Contributing Lawyers


Cyndee Todgham Cherniak

United States

Susan Kohn Ross


Andrew Hudson

Another View of the Mexico - U.S. Trade Dispute

The San Francisco Chronicle has writen:

It's not a trade war yet, but there could be one unless Washington backs away from a ban on Mexican trucks crossing the border.

This dispute has the potential to worsen relations between two major trading partners, shred the North American Free Trade Agreement without a genuine debate, and contribute to barely restrained worldwide pressures to raise protectionist barriers during a global downturn.

I disagree.  There has been debate about the Mexican trucks and the dispute will not cause NAFTA to end up as a heap of shredded paper on the floor.

This dispute is real and has to be put in context - it demonstrates that NAFTA works.  A NAFTA panel has previously determined that the United States failed to meet its obligations under NAFTA.  Mexico has shown patience for over 10 years and, finally is taking retaliatory action.  This is allowed under NAFTA.  A country (e.g., the United States) has promised to liberalize trucknig services under NAFTA and has decided not to.  That same trading partner has faced a challenge under the dispute settlement procedures and has lost the challenge.  That Party gets to choose whether to comply with the provisions of NAFTA or face retaliation - the U.S has chosen to face retaliation.  A trading partner (e.g., Mexico) has decided to retaliate as permitted under the dispute settlement provisions.  The system works.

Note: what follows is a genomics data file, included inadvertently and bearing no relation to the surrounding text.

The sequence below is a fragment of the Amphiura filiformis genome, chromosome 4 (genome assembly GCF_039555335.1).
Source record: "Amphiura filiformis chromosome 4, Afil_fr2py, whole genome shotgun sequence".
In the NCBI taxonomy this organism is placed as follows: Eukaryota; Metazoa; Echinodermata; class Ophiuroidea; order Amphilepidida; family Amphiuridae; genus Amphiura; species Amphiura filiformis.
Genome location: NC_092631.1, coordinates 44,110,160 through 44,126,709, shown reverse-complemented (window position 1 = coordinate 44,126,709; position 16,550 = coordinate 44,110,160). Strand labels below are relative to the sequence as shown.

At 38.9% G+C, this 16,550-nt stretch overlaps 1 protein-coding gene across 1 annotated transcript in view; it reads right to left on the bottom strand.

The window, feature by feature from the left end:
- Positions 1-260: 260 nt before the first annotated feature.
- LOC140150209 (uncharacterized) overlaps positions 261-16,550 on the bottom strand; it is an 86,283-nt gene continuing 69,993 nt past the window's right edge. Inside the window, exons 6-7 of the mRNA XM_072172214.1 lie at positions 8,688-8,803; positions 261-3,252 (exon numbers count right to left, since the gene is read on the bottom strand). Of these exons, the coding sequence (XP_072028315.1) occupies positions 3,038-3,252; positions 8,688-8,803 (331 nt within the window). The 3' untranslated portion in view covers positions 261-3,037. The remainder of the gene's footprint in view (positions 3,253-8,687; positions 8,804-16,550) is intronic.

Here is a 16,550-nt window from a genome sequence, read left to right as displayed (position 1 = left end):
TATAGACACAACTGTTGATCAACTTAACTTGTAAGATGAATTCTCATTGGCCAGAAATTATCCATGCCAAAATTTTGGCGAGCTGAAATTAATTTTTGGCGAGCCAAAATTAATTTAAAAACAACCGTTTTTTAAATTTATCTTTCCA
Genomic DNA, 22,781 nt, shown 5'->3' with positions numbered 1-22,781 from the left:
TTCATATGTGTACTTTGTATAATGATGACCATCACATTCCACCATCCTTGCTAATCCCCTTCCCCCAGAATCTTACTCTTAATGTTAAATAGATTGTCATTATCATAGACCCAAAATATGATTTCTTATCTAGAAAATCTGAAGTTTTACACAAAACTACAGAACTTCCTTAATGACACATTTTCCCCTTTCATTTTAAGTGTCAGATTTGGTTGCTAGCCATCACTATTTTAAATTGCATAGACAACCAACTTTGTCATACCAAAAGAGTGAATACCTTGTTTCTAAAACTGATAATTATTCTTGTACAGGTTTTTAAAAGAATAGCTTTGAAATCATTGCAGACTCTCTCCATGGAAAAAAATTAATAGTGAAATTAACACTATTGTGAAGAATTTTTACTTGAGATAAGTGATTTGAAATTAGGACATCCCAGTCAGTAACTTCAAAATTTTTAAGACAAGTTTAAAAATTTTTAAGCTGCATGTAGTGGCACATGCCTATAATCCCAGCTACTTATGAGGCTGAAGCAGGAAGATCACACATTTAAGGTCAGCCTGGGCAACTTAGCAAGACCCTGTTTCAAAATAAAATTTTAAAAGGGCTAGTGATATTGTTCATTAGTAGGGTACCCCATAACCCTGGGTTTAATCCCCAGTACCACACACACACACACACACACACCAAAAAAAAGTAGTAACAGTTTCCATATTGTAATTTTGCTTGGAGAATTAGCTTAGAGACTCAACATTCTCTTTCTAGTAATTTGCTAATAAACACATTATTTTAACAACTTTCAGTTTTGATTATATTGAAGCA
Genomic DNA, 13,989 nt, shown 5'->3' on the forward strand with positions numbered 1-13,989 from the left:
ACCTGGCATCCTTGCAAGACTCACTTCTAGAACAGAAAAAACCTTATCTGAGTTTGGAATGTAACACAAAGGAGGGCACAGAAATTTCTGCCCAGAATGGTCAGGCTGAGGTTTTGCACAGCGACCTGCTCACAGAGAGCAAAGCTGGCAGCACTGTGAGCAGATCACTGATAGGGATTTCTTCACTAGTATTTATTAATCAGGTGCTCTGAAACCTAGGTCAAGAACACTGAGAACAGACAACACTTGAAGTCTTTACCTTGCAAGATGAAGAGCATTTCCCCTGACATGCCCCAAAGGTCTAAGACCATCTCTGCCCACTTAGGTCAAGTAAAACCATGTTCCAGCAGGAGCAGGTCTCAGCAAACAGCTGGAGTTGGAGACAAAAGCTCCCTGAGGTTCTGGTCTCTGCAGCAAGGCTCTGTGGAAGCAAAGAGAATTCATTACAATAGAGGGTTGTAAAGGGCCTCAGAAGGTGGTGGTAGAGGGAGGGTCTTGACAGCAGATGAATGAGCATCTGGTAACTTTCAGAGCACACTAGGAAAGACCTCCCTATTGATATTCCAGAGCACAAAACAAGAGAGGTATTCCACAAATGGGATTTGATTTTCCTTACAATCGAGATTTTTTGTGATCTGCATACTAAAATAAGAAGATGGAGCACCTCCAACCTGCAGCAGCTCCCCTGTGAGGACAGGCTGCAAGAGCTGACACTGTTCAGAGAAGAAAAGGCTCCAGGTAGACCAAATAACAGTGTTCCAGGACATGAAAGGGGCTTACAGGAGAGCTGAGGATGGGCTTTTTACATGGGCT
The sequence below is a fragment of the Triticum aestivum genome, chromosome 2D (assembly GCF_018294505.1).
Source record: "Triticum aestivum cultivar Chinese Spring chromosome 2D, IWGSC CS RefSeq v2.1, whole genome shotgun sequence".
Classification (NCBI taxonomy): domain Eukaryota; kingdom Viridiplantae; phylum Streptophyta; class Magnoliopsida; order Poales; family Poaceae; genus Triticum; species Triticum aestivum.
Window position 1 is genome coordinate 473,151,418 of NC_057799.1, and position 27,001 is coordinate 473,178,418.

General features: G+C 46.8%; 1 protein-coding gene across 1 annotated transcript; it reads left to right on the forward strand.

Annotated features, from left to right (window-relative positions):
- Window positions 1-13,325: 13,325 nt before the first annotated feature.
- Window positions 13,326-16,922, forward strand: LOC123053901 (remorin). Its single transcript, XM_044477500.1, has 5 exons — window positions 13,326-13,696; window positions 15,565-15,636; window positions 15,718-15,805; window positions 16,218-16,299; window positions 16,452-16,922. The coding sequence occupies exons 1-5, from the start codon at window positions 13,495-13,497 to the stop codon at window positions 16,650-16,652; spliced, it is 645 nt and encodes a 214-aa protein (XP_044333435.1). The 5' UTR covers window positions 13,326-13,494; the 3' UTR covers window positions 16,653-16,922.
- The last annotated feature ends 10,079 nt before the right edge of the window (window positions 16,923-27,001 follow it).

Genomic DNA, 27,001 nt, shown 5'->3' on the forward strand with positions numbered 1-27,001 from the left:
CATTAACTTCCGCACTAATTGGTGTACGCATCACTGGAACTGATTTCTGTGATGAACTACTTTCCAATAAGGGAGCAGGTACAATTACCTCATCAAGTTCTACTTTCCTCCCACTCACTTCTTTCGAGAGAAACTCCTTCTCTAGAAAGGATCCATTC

The problem is that the decision of the United States to cancel the previous compromise with  Mexico to allow approximately 100 Mexican trucks into the United States affects other American businesses.  However, retaliation often affects the innocent.  This is a problem with retaliation - but it is not the fault of the aggreived Party (Mexico in this case).  The blame rests on the Party who is not living up to its international obligations and who has made a decision to not comply with a decision of arbitrators.

This does not shred the FTA as a whole.  It only affects a small portion of the business that flows under the FTA.

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